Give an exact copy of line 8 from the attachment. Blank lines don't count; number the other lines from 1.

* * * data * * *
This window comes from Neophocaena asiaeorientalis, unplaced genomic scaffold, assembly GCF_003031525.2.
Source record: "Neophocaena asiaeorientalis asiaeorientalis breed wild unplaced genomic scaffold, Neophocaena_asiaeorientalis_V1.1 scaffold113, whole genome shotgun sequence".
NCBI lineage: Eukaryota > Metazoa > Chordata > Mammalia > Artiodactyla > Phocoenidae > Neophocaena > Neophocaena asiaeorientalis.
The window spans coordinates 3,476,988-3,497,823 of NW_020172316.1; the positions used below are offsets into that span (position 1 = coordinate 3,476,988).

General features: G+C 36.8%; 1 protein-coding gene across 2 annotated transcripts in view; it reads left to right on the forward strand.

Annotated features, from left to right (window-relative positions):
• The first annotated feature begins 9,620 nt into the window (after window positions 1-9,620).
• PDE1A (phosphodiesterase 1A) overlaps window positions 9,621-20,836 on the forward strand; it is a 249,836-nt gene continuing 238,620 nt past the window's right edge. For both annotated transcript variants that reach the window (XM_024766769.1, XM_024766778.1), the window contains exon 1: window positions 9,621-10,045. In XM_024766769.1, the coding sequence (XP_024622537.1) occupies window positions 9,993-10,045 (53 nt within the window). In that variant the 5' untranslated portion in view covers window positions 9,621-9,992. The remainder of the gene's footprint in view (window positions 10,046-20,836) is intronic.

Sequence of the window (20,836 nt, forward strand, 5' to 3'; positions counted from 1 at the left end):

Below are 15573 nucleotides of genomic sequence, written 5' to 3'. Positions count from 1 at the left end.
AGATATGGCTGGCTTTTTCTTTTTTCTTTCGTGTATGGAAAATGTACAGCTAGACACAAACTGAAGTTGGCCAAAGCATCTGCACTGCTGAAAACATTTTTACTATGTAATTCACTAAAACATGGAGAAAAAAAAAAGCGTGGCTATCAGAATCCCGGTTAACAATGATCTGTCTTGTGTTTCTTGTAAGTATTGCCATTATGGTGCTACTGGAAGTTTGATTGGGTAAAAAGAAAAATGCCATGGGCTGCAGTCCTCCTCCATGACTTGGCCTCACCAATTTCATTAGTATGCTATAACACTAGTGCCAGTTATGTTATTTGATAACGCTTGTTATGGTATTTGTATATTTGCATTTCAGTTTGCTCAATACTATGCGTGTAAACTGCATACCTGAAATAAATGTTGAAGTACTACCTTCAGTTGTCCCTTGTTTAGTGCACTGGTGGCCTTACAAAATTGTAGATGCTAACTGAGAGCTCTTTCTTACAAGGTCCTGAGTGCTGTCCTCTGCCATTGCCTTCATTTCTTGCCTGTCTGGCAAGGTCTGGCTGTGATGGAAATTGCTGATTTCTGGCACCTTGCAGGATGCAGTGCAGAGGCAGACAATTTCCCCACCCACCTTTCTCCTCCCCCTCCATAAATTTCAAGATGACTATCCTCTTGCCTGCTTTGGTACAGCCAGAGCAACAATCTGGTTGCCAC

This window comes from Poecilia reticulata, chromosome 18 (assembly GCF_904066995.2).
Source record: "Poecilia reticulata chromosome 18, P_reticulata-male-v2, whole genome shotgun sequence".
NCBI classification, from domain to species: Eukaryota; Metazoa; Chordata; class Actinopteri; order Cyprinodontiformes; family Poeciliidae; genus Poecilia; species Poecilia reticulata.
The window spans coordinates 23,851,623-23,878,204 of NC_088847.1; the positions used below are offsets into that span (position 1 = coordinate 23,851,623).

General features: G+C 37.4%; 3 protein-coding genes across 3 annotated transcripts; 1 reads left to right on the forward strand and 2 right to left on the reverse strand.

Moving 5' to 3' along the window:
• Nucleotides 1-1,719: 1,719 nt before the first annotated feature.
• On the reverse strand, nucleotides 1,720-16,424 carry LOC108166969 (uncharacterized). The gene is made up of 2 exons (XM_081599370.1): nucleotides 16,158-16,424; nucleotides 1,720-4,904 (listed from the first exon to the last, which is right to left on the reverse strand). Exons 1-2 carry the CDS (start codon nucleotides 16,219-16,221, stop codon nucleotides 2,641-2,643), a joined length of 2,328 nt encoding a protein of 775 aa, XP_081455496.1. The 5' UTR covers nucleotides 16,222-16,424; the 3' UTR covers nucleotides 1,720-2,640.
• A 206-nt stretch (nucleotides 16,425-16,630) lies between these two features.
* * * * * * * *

• PDE1A (phosphodiesterase 1A) overlaps window positions 9,621-20,836 on the forward strand; it is a 249,836-nt gene continuing 238,620 nt past the window's right edge. For both annotated transcript variants that reach the window (XM_024766769.1, XM_024766778.1), the window contains exon 1: window positions 9,621-10,045. In XM_024766769.1, the coding sequence (XP_024622537.1) occupies window positions 9,993-10,045 (53 nt within the window). In that variant the 5' untranslated portion in view covers window positions 9,621-9,992. The remainder of the gene's footprint in view (window positions 10,046-20,836) is intronic.